On 25 April 2017 at 22:59, Jimmy Wales <jimmywa...@wikia-inc.com> wrote:

> Today I announced a new initiative, outside of my Wikimedia activities,
> to combat fake news. It is important to me that I share directly with
> all of you information about this new initiative early on.


I was one of the Wikipedians at the hackathon days for this, a few
weeks ago. (And now it's gone live and I can speak of it in good
conscience!)

The obvious comparison is Wikinews. Now, Wikinews contributors are
determined that WikiNews is a good project that deserves to live, and
they also resent Wikipedia for doing news more effectively as a
sideline than they do as their main thing and the WMF is unfair and so
forth. But from the outside view, it's important to note that
approximately nobody cares about Wikinews and it's a failure in
impact. Or: if WikiTribune turns out to have the content,
participation and readership of Wikinews, it will have failed.

The question is why Wikinews didn't take off. There's a sort of myth
that it's too process-heavy - but the rough WikiTribune rules on the
day (which may or may not be the ones they go live with) were *pretty
much the Wikinews process*. (I looked them up on the day.) So that
isn't the missing magic ingredient.

I suspect one big problem is that journalism anyone's interested in
reading involves gathering dubious information and assessing how true
it is likely to be. It's pretty much a process of turning bad sources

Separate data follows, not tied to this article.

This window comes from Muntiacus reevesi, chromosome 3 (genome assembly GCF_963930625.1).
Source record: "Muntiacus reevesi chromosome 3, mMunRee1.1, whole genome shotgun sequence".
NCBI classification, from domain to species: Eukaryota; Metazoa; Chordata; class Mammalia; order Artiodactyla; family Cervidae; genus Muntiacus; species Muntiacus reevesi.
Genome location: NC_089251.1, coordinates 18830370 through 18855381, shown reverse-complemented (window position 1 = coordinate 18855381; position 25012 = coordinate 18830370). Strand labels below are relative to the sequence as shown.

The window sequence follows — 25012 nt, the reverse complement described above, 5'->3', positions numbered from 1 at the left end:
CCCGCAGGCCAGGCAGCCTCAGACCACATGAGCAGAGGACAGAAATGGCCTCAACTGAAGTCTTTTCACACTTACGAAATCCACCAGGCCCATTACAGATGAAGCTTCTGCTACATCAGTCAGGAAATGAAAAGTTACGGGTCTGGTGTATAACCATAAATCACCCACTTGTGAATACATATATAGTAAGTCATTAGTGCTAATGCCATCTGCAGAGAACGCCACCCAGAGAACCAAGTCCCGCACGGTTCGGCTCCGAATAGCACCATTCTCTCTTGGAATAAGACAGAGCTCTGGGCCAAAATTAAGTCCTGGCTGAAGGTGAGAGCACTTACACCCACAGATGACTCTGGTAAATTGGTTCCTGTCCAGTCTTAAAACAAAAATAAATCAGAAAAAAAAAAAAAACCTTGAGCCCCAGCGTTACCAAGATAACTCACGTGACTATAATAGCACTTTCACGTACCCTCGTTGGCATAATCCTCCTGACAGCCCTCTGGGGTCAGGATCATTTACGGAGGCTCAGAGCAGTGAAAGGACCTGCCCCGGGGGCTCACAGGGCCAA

into good ones. Actual reporting tends to work like "I talked to these
three separate sources, none of whose names I can print, but I'll tell
you my editor." "Yep, looks likely enough to run." Bam, scoop. It's
hard to do that in a fully transparent manner (put up the recordings,
etc) without outing your sources. I spoke to one journalist on the day
and they concurred.

And that's before you get into there being no such thing as neutral
news, just news that pretends to be. It's not clear that NPOV is even
a good idea - selection of stories to cover is a huge bias.

There's also the danger of the other failure mode of citizen
journalism. The example I brought up on the day was BeforeItsNews.com
- I won't spoil it for you, go there and see what sort of stories it
covers and what sort of advertising it runs. It turns out you need
sane editorial control at some level.

It's possible the missing magical ingredient that will let it take off
will be paid professional journalists - that this will produce a news
site that's exciting enough, and not just "me too" stories everyone is
already running, to get subscribers. But again, it'll need some way
for them to say "This is the story, I'm not revealing my sources, but
me and x editor concur it's a news story we'd stand by running."

WordPress is probably the least-worst option for a CMS. MediaWiki is a
horrible CMS for anything that isn't a reference work. You can do
almost anything with WordPress if you throw enough money at extension
development. (Which may or may not be a good idea.)

Anyway, I'll be watching closely and probably diving in at least slightly.


- d.

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